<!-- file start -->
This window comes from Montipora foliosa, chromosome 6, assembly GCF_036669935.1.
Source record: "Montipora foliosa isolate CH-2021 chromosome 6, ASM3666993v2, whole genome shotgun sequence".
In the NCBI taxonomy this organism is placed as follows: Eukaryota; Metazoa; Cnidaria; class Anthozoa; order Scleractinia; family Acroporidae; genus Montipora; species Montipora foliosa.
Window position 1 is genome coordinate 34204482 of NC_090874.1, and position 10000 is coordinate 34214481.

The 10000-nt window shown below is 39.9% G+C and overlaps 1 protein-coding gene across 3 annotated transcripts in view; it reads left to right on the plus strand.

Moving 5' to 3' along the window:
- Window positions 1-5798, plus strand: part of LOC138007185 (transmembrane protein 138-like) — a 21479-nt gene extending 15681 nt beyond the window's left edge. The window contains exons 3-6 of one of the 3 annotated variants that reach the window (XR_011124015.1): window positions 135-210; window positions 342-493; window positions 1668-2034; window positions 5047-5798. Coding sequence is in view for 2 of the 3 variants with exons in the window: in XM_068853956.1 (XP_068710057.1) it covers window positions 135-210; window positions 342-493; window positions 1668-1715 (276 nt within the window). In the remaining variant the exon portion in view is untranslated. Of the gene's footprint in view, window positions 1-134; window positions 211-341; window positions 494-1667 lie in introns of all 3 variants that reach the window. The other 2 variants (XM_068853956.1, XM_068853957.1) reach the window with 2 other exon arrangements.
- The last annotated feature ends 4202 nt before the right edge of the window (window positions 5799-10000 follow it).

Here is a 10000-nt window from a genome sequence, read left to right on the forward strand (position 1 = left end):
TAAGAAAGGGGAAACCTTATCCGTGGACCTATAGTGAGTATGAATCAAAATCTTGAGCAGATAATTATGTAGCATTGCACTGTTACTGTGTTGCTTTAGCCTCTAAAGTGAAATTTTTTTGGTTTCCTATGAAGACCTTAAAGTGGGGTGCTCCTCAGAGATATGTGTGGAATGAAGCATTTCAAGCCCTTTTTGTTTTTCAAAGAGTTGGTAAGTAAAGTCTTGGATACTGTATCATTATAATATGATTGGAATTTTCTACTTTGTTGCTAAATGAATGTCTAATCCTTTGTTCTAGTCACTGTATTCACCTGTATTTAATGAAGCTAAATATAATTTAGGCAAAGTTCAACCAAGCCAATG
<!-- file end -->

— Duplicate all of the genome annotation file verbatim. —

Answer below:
This window comes from Montipora foliosa, chromosome 6, assembly GCF_036669935.1.
Source record: "Montipora foliosa isolate CH-2021 chromosome 6, ASM3666993v2, whole genome shotgun sequence".
In the NCBI taxonomy this organism is placed as follows: Eukaryota; Metazoa; Cnidaria; class Anthozoa; order Scleractinia; family Acroporidae; genus Montipora; species Montipora foliosa.
Window position 1 is genome coordinate 34204482 of NC_090874.1, and position 10000 is coordinate 34214481.

The 10000-nt window shown below is 39.9% G+C and overlaps 1 protein-coding gene across 3 annotated transcripts in view; it reads left to right on the plus strand.

Moving 5' to 3' along the window:
- Window positions 1-5798, plus strand: part of LOC138007185 (transmembrane protein 138-like) — a 21479-nt gene extending 15681 nt beyond the window's left edge. The window contains exons 3-6 of one of the 3 annotated variants that reach the window (XR_011124015.1): window positions 135-210; window positions 342-493; window positions 1668-2034; window positions 5047-5798. Coding sequence is in view for 2 of the 3 variants with exons in the window: in XM_068853956.1 (XP_068710057.1) it covers window positions 135-210; window positions 342-493; window positions 1668-1715 (276 nt within the window). In the remaining variant the exon portion in view is untranslated. Of the gene's footprint in view, window positions 1-134; window positions 211-341; window positions 494-1667 lie in introns of all 3 variants that reach the window. The other 2 variants (XM_068853956.1, XM_068853957.1) reach the window with 2 other exon arrangements.
- The last annotated feature ends 4202 nt before the right edge of the window (window positions 5799-10000 follow it).

Here is a 10000-nt window from a genome sequence, read left to right on the forward strand (position 1 = left end):
TAAGAAAGGGGAAACCTTATCCGTGGACCTATAGTGAGTATGAATCAAAATCTTGAGCAGATAATTATGTAGCATTGCACTGTTACTGTGTTGCTTTAGCCTCTAAAGTGAAATTTTTTTGGTTTCCTATGAAGACCTTAAAGTGGGGTGCTCCTCAGAGATATGTGTGGAATGAAGCATTTCAAGCCCTTTTTGTTTTTCAAAGAGTTGGTAAGTAAAGTCTTGGATACTGTATCATTATAATATGATTGGAATTTTCTACTTTGTTGCTAAATGAATGTCTAATCCTTTGTTCTAGTCACTGTATTCACCTGTATTTAATGAAGCTAAATATAATTTAGGCAAAGTTCAACCAAGCCAATG